Borussia Dortmund just announced the signings of two players, Jadon Sancho and Ian Maatsen. Both are on short six-month-long loans until the end of the campaign and neither deal has an option or obligation to purchase the player’s contract. Some fans see the return of Sancho and the introduction of Maatsen as a great thing; a chance to rearm an underequipped side and push towards both UCL qualification and, for the most optimistic of fans, even trophies. While they are not permanent pieces and there is no economic return on their signings, this is offset by the potential economic benefits of Dortmund’s success for the remainder of the season.
Other fans argue the contrary. Dortmund’s six-month loans may or may not provide some benefit for the proceeding six months but they are most certainly bad for the overall well-being of the club’s long-term health. Not only do they present financial challenges but they also impact the development of players already at the club or prevent the club from fully investing in long-term replacements.
Two Fear The Wall writers, Patrick Morrison and Anders Meincke, make their cases.
Patrick Morrison: Why Dortmund’s Six-Month Loans Are Great for the Club
There are three reasons I think these two loans are fantastic for the club. The first is from a sporting perspective and the next two are from a financial perspective.
We’ll start with the sporting perspective first - Borussia Dortmund are bad right now. Six teams in the Bundesliga are outscoring them and five teams have better defensive records. They have taken just 13% of points (2 of 15) from the Bundesliga’s other top five teams and are six points outside of the Champions League. On top of that, the team’s best fullback is Julian Ryerson who is, at best, a fantastic squad player but far from Bundesliga-winning caliber and the side is one injury to Julian Brandt away from being completely toothless in attack.
Jadon Sancho and Ian Maatsen fix some of these issues. In Jadon Sancho, Dortmund sees the return of one of the Bundesliga’s best ball progressors and creators ever. While his form at Manchester United might scare some people, last season saw him put up 4.64 shot-creating actions, 0.49 xG+xA, and 2.14 passes into the opponent's penalty area per 90 minutes. If you compare those with Dortmund players this year, he would be placed 3rd, 5th, and 1st respectively. He is going to share the creative burden with Julian Brandt, freeing him up to be better than he has been this season (which is already amazing), and provide Dortmund with another outlet in attack. Sure, there was a six-month period without game time, but he was still training on his own. We have seen players return from six-month-long injuries and get up and running quickly.
Ian Maatsen gives Dortmund the creative and attacking full-back that they have missed since Rapha Guerreiro left the club last season. If you compare his goals, assists, shot-creating actions, tackles, interceptions, and progressive carries from his season at Burnley to Dortmund’s full-backs this year, he ranks first or second in every category. His goals + assists per minute are more than Marius Wolf, Thomas Meunier, and Ramy Bensebaini combined. He should immediately slot into the side as Dortmund’s best full-back and will provide much-needed cover while Thomas Meunier is Dortmund’s only fit and present full-back.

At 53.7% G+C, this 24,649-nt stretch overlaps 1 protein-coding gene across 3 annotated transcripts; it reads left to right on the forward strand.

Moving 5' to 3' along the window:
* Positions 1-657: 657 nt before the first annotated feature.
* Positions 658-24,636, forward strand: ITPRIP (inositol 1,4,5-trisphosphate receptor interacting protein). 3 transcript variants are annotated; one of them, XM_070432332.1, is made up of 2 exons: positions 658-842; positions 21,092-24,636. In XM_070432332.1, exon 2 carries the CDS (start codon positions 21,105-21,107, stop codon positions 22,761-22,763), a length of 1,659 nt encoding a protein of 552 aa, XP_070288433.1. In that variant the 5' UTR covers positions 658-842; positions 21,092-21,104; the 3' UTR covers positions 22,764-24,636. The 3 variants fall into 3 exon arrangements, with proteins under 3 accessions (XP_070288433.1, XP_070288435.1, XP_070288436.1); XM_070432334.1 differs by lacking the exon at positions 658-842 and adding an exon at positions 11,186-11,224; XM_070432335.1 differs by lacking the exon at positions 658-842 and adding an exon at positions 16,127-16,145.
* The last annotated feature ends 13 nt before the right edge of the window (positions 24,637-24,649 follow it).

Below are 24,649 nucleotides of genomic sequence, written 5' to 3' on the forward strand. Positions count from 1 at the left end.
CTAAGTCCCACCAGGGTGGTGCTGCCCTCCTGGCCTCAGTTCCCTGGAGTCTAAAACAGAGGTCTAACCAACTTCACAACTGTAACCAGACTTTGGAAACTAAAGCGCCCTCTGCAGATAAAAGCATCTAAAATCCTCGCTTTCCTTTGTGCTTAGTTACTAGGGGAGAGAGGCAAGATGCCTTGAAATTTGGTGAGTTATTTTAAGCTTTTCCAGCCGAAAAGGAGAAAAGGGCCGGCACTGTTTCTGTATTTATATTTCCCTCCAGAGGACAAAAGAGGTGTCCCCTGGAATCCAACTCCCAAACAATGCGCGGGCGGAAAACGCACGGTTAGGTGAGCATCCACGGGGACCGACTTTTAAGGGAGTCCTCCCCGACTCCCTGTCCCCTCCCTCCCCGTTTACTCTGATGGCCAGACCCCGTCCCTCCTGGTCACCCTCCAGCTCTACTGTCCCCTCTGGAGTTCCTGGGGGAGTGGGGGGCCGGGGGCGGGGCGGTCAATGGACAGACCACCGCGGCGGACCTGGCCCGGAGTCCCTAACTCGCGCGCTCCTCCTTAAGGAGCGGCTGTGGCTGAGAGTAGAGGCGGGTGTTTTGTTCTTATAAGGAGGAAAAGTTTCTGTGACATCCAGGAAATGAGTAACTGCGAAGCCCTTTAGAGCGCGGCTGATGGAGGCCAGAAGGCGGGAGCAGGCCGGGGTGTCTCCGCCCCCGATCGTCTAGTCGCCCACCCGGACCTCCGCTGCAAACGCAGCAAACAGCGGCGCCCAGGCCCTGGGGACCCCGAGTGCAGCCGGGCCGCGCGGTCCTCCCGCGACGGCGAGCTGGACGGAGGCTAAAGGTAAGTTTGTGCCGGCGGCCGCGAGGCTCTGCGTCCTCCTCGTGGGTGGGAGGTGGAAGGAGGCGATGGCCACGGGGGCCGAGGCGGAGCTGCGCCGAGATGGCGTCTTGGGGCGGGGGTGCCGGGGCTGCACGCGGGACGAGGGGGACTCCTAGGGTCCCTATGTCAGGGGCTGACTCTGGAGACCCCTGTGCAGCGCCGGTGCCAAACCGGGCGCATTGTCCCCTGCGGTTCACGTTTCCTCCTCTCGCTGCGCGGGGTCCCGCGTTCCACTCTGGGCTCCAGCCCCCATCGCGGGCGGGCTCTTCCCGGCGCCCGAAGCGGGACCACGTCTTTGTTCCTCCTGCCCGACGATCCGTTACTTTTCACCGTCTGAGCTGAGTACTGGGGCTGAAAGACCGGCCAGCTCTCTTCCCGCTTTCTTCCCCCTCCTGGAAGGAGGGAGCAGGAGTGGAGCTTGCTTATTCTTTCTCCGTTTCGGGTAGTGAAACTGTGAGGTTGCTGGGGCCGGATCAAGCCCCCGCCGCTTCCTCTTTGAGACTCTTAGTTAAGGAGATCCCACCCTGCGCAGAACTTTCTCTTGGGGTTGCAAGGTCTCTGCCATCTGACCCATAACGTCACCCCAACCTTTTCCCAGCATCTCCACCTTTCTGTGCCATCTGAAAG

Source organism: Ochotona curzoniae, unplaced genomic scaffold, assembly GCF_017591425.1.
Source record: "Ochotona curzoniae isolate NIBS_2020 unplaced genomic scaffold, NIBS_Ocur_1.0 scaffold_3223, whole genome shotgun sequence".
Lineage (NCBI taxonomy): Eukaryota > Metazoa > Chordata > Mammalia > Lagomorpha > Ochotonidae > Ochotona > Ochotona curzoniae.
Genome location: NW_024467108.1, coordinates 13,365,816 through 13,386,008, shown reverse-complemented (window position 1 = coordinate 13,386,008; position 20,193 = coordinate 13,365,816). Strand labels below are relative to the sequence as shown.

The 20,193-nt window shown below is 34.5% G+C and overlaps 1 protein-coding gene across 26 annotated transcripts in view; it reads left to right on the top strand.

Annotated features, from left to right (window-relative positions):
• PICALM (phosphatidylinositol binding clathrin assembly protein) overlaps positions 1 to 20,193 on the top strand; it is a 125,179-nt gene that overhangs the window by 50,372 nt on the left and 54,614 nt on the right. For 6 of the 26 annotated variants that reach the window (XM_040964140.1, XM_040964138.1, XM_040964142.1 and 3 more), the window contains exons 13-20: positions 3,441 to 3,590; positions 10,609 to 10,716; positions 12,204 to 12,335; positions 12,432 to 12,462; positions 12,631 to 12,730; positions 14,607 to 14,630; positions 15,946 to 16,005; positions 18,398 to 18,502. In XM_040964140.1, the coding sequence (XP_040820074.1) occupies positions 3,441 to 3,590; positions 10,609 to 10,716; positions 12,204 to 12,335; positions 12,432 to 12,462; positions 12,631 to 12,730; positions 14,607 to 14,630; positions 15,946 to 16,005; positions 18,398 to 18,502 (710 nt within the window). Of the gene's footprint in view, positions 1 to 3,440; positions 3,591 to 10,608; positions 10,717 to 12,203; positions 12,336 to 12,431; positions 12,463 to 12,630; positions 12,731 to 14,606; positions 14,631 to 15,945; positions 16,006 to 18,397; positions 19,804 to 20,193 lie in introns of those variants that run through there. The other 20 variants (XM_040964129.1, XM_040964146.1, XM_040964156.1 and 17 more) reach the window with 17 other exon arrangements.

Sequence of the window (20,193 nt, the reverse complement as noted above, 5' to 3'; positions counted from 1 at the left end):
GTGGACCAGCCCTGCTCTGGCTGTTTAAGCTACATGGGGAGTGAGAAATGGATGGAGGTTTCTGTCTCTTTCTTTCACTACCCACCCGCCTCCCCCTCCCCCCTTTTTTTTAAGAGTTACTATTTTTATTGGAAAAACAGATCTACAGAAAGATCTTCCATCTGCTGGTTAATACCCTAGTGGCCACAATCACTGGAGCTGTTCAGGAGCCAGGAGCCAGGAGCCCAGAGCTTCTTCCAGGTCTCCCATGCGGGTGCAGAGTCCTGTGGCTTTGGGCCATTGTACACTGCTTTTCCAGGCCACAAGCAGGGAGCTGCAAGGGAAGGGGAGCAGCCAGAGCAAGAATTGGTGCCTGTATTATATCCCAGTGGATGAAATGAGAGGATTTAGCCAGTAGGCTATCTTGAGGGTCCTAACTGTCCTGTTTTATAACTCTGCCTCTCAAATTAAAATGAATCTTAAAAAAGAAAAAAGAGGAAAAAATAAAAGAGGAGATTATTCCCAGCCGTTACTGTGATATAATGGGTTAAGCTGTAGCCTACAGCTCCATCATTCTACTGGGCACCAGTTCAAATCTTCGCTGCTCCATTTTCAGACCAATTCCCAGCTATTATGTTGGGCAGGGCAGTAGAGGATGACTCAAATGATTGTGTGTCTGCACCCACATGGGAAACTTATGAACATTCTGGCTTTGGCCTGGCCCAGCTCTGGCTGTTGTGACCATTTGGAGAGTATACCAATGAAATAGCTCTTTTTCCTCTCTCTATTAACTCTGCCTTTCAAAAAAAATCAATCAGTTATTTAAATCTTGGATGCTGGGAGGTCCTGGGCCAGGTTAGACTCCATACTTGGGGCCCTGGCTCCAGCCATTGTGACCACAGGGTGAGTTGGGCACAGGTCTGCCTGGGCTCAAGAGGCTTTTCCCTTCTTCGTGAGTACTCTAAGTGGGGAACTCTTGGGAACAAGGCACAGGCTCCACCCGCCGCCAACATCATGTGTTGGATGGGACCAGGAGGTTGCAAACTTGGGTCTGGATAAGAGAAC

Dortmund are getting two great players but that brings up my next point; these deals are financially low-risk and well within Dortmund’s ability. The rumored price for these two players is between 6 million to 10 million euros for six months. For comparison, Dortmund will be spending 11 million euros on Sebastién Haller and Niklas Süle during that same period. If you want to argue that Dortmund should have gone out and bought a player, then we can compare it to Dortmund’s purchase of Julian Ryerson, a squad player on the last six months of his contract with Union Berlin, where Dortmund spent 5 million euros on the initial fee and a further 1 million euros on his salary over six months. Julian Duranville, an established youngster with high potential, cost Dortmund 8 million euros. If Dortmund had a budget of 10 million euros, the only way to bring in two Champions League-caliber players is through short-term loans.
Hopefully, I have established that Dortmund are getting two great players for very cheap on six-month deals but I understand the concern - why invest in short-term solutions that Dortmund have little chance of acquiring in the long run instead of relying on youth or a cheap but permanent answer? The answer is simple yet important: these next six months will be one of the most financially important periods for the club in recent memory. This is because of the Champions League and the Club World Cup. In the 2023/24 Champions League, Dortmund have accumulated 15.4 million euros for reaching the group stage and 9.6 million euros for reaching the Round of 16. If Dortmund can continue to advance, 10 million euros or higher are given to the club for each round. I do not expect Dortmund to win the whole thing but, if Maatsen and Sancho are the difference-makers against PSV, then they have already paid for themselves.